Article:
The Rise and Rise of MITI

Malaysia has come a long way since independence in 1957. From what was once a mainly agriculture and commodities-based economy, the nation has been transformed into one of the most advanced – not just in Southeast Asia – but even in the Asia-Pacific. A country that was once famous for supplying rubber and tin to the world is now making waves in knowledge-based industries such as electronics, aerospace, photovoltaics, finance, ICT, and many more. Malaysia’s transformation over the past 60 years can be attributed to many factors, and one of the most important has been a strong and progressive industrial, investment and trade policy. This a testament to the work and achievements of the Ministry of International Trade and Industry (MITI) through the years. 

“Greatness comes from small beginnings,” said the explorer Sir Francis Drake, who made the unknown world more known. This quote rings true for MITI. From a small ministry in a fledging country, it has become the premier organisation that has been driving Malaysia’s trade, investment and industrialisation aims. It has done this by remaining true to its vision: turning Malaysia into a premier investment destination and trailblazing a path among the world’s most competitive trading nations.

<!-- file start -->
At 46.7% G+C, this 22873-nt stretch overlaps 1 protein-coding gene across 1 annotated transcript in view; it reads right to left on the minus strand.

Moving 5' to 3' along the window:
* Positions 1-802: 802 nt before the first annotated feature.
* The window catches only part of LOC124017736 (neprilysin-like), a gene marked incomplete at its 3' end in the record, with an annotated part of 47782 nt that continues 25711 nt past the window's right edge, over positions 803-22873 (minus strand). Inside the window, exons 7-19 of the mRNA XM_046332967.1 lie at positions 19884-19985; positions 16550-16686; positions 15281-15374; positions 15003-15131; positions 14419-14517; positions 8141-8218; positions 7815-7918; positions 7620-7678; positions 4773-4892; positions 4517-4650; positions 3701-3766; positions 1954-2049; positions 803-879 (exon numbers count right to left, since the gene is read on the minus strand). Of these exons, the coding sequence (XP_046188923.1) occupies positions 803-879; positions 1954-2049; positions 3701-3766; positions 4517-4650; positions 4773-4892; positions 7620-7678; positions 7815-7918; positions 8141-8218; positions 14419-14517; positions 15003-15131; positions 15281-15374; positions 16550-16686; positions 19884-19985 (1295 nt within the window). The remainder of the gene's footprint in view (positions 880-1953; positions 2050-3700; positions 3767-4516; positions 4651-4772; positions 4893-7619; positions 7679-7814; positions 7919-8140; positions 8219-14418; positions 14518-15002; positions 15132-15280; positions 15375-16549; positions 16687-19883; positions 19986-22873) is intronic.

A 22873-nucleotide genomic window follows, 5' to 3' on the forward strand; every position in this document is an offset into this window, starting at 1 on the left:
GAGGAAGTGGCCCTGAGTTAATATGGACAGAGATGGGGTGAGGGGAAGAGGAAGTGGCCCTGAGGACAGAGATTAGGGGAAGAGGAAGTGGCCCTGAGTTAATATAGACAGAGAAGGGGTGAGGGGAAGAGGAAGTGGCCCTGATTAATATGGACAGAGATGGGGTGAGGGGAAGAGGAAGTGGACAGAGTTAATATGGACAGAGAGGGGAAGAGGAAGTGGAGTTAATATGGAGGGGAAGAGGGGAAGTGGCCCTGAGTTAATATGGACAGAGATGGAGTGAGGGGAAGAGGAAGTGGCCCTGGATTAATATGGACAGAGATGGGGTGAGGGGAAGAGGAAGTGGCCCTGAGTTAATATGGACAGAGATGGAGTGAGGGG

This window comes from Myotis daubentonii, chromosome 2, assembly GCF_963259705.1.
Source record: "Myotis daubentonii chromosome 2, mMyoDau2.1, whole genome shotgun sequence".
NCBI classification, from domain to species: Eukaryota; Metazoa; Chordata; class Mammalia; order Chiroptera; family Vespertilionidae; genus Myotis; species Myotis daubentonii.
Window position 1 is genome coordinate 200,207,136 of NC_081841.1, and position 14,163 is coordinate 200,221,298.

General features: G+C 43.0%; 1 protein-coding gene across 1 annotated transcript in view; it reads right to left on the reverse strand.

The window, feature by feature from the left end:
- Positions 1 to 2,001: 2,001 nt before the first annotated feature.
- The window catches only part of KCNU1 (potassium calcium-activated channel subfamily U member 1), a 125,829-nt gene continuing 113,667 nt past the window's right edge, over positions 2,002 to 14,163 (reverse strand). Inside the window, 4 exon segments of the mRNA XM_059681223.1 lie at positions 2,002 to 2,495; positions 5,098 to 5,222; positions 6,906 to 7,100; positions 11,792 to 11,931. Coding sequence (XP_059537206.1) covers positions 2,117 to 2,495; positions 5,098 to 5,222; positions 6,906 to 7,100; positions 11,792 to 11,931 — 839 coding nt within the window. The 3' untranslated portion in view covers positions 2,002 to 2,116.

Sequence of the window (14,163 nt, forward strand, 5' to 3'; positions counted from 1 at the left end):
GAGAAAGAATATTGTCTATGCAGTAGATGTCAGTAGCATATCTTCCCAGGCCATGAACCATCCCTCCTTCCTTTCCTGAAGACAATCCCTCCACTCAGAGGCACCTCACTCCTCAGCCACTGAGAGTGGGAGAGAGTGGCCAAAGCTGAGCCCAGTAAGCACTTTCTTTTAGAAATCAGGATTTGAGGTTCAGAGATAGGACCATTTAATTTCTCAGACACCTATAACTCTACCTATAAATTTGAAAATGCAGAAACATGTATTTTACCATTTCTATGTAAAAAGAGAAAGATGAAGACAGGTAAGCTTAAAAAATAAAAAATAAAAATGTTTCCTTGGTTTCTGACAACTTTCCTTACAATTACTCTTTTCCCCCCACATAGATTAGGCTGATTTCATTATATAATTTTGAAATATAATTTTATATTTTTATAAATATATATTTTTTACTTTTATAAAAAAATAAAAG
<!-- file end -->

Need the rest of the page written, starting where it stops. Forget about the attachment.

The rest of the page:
The history of MITI can be traced back to before Malaysia’s independence in 1957. The Ministry was first set up as the Ministry of Commerce and Industry in 1956, back when Malaya was under limited self-rule. Its only focus then was on domestic commerce and by 1958, had already laid the suitable groundwork for MITI’s future divisions.

It was during these early years that the Malaysian Industrial Development Authority (now the Malaysian Investment Development Authority – MIDA), the National Productivity Corporation (now the Malaysian Productivity Corporation – MPC) and the Malaysian Industrial Development Finance or MIDF were founded.

In 1972, the Ministry of Commerce and Industry changed its name to the Ministry of Trade and Industry, in line with the evolution of the economy. By 1990, the country’s economy had grown to such an extent that a single Ministry could not handle both the domestic and international trade and commerce aspects.

As such, responsibility for domestic trade was hived off to the Ministry of Domestic Trade and Consumer Affairs. At the same time, the Ministry of Trade and Industry evolved into the Ministry of International Trade and Industry.

MITI is now led by Datuk Seri Mohamed Azmin Ali, who is also a Senior Minister, and the former Chief Minister of Selangor. Together with Datuk Lim Ban Hong as his Deputy and Datuk Lokman Hakim Ali as MITI’s Secretary General, Datuk Seri Azmin is set to push MITI towards becoming a world-class organisation.

He entered office when the nation was hit by the COVID-19 pandemic and has shown strong leadership in steering MITI’s initiatives throughout the Movement Control Order (MCO). These efforts established MITI as the main government body to oversee the recovery of Malaysia’s economy.